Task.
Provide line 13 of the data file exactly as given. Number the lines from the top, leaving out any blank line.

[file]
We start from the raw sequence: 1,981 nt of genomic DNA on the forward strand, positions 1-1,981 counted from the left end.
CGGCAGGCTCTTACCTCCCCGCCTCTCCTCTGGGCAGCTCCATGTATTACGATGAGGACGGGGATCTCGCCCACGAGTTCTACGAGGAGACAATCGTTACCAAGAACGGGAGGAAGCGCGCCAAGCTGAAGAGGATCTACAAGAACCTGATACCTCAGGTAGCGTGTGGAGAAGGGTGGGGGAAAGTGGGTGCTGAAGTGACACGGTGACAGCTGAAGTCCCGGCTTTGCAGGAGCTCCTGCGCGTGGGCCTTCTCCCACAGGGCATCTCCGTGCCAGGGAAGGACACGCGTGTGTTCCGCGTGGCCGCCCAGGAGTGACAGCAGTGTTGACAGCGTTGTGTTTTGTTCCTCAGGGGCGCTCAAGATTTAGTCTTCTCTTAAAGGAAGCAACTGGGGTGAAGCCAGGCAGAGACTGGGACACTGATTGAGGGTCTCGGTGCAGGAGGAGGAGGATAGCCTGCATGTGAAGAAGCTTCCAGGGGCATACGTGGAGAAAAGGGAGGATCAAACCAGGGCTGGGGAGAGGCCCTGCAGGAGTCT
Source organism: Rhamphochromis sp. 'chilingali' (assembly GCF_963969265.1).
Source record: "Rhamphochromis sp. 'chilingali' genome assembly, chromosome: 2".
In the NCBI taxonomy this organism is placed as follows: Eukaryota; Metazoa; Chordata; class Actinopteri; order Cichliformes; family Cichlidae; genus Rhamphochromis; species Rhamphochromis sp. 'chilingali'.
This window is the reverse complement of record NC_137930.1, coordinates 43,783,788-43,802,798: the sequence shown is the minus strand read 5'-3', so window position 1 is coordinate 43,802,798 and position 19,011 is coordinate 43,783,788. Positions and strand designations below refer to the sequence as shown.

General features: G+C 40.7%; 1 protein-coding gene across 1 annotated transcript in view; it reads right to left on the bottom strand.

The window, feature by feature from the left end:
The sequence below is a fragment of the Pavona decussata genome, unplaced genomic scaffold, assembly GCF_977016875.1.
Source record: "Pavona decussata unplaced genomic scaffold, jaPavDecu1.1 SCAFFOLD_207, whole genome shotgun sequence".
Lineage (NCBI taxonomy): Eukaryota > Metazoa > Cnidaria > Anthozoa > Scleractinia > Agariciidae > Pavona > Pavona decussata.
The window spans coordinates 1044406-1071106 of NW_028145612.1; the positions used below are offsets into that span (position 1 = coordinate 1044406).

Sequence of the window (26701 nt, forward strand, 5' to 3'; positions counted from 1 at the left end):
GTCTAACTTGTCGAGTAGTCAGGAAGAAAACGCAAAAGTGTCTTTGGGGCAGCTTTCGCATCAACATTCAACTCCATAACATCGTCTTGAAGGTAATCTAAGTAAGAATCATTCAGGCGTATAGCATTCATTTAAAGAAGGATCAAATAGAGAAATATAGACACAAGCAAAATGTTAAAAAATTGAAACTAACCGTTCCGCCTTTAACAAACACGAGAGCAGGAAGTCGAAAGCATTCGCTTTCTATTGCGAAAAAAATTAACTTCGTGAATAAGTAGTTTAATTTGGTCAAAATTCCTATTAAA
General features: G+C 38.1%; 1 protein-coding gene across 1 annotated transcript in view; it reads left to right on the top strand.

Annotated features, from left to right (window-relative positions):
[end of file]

Sequence of the window (26701 nt, forward strand, 5' to 3'; positions counted from 1 at the left end):